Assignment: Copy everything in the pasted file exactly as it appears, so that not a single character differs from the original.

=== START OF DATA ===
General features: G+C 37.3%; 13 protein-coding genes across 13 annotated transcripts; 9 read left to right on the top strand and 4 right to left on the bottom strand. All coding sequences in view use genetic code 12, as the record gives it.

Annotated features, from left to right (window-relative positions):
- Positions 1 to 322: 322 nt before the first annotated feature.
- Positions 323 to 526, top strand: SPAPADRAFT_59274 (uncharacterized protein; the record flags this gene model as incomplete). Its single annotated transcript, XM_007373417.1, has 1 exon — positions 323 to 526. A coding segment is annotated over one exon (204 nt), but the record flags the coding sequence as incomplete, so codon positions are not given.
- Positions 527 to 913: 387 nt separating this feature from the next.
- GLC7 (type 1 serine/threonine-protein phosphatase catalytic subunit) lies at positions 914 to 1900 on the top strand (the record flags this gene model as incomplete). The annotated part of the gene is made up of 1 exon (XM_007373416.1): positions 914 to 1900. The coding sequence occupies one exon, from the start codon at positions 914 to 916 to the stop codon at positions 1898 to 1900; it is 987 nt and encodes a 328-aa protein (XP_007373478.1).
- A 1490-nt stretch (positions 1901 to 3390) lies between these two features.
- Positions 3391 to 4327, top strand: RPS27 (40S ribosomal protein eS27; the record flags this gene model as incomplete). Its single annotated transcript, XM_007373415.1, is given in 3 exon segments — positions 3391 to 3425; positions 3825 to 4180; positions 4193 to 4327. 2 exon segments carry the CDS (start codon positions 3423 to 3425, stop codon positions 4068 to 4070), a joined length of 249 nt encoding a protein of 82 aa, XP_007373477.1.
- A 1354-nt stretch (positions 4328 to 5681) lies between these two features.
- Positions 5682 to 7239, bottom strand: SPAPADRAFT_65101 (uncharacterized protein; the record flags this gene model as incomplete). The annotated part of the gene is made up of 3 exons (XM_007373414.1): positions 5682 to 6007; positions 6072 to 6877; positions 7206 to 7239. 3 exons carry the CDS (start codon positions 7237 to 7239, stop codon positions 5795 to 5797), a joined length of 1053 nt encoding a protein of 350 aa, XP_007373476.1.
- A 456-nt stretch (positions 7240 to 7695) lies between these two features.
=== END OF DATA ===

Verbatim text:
General features: G+C 37.3%; 13 protein-coding genes across 13 annotated transcripts; 9 read left to right on the top strand and 4 right to left on the bottom strand. All coding sequences in view use genetic code 12, as the record gives it.

Annotated features, from left to right (window-relative positions):
- Positions 1 to 322: 322 nt before the first annotated feature.
- Positions 323 to 526, top strand: SPAPADRAFT_59274 (uncharacterized protein; the record flags this gene model as incomplete). Its single annotated transcript, XM_007373417.1, has 1 exon — positions 323 to 526. A coding segment is annotated over one exon (204 nt), but the record flags the coding sequence as incomplete, so codon positions are not given.
- Positions 527 to 913: 387 nt separating this feature from the next.
- GLC7 (type 1 serine/threonine-protein phosphatase catalytic subunit) lies at positions 914 to 1900 on the top strand (the record flags this gene model as incomplete). The annotated part of the gene is made up of 1 exon (XM_007373416.1): positions 914 to 1900. The coding sequence occupies one exon, from the start codon at positions 914 to 916 to the stop codon at positions 1898 to 1900; it is 987 nt and encodes a 328-aa protein (XP_007373478.1).
- A 1490-nt stretch (positions 1901 to 3390) lies between these two features.
- Positions 3391 to 4327, top strand: RPS27 (40S ribosomal protein eS27; the record flags this gene model as incomplete). Its single annotated transcript, XM_007373415.1, is given in 3 exon segments — positions 3391 to 3425; positions 3825 to 4180; positions 4193 to 4327. 2 exon segments carry the CDS (start codon positions 3423 to 3425, stop codon positions 4068 to 4070), a joined length of 249 nt encoding a protein of 82 aa, XP_007373477.1.
- A 1354-nt stretch (positions 4328 to 5681) lies between these two features.
- Positions 5682 to 7239, bottom strand: SPAPADRAFT_65101 (uncharacterized protein; the record flags this gene model as incomplete). The annotated part of the gene is made up of 3 exons (XM_007373414.1): positions 5682 to 6007; positions 6072 to 6877; positions 7206 to 7239. 3 exons carry the CDS (start codon positions 7237 to 7239, stop codon positions 5795 to 5797), a joined length of 1053 nt encoding a protein of 350 aa, XP_007373476.1.
- A 456-nt stretch (positions 7240 to 7695) lies between these two features.